Featured Image: Icon images of support and soothe tools – from left to right (top): a hand squeezing a stress ball, a bottle of lotion (bottom), a piece of wrapped candy, a bucket of water indicating its 30°.

Living with the effects of brain injury can amplify stressful situations, such as needing to attend a difficult appointment, court appearance, or challenging social interaction. This is particularly so when dealing with symptoms such as noise and light sensivity, cognitive fatigue and / or mental health challenges.

The list below are items that you can buy from the dollar store which can help you cope during stressful moments. These support and soothe tools were created by Alexander Jordan Mongkonrob and are seen on BIST’s www.abijustice.org website – the first and only online resource in Ontario aimed reduce barriers people living with brain injury face when dealing with the criminal justice system.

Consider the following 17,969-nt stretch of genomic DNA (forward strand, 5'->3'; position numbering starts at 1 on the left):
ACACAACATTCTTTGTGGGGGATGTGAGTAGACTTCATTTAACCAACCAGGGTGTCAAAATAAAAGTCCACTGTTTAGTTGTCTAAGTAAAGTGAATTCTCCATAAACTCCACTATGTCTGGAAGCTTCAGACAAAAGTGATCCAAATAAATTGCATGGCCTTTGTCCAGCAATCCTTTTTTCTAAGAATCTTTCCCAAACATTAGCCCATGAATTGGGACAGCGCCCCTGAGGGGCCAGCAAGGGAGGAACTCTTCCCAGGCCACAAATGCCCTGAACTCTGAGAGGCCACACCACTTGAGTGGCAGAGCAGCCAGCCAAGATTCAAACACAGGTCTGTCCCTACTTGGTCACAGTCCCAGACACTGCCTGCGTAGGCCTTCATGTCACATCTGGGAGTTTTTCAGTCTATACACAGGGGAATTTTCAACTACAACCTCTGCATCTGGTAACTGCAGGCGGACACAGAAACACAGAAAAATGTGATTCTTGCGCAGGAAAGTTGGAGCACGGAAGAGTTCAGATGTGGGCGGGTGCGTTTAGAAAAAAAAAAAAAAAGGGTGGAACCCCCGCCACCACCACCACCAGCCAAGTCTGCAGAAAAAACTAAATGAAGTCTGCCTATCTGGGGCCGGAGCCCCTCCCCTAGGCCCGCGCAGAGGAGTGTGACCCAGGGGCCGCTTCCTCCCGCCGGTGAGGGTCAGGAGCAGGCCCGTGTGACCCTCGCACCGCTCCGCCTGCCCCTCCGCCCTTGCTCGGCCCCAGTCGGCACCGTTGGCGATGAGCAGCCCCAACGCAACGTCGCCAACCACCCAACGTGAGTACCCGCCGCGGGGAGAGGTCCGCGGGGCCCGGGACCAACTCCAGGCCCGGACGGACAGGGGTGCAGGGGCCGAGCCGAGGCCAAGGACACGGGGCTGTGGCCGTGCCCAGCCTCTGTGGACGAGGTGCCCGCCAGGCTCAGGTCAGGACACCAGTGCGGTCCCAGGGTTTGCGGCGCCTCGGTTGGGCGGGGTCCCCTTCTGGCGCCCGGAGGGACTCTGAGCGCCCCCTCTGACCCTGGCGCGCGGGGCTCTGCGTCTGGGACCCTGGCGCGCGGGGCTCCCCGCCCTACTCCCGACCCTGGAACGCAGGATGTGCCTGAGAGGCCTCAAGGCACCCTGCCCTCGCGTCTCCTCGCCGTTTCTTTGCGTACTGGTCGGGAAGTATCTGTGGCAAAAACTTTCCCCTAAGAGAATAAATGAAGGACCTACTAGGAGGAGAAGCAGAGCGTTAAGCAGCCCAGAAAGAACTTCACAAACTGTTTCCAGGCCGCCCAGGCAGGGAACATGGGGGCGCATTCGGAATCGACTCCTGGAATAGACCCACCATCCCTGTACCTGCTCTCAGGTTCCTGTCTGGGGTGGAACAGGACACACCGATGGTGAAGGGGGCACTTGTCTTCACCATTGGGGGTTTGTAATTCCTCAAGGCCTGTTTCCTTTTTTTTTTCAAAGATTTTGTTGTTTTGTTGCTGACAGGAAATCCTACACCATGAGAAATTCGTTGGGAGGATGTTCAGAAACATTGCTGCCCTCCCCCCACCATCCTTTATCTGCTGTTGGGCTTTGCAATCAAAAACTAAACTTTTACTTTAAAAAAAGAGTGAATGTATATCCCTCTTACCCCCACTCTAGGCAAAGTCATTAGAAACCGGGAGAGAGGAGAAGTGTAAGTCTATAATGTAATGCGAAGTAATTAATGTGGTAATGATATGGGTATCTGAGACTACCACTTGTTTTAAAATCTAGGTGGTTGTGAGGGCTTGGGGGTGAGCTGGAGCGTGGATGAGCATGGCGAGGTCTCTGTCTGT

There is a printer friendly version of this list, HERE.

Breath Mints

These minty treats can be used to ground yourself by focusing on the taste and coolness of the mint.

Hand Lotion

Hand lotions can also be used to ground yourself if you focus on how it feels when you rub it on your hands. Depending on the individual, scented lotions can either calm or trigger the person, so choose according to your preferences.

Stress Ball

Rolling the ball across your body or squishing it between your hands can help reduce your nervousness. Try a variety of stress balls with different textures and weights.

Coil Bracelets and Rubber Bands

If you are easily distracted, wearing these on your wrist will help you focus. Snapping them on your wrist will help detour unwanted thoughts and anxiety, along with regaining focus.

Cold Water & Ice Pack

When someone is overwhelmed, agitated, stressed, they will be warm. A drink of cold water or an ice pack will help decrease your temperature along with your emotional stress level.


Use simple tactile items to help you focus, relieve muscle tension and stress.


Blowing bubbles can help with mindfulness and breath.


Wear sunglasses indoors to deal with sensitivity to harsh lighting.

Watch Alex explain how to use these tools and techniques in the video below: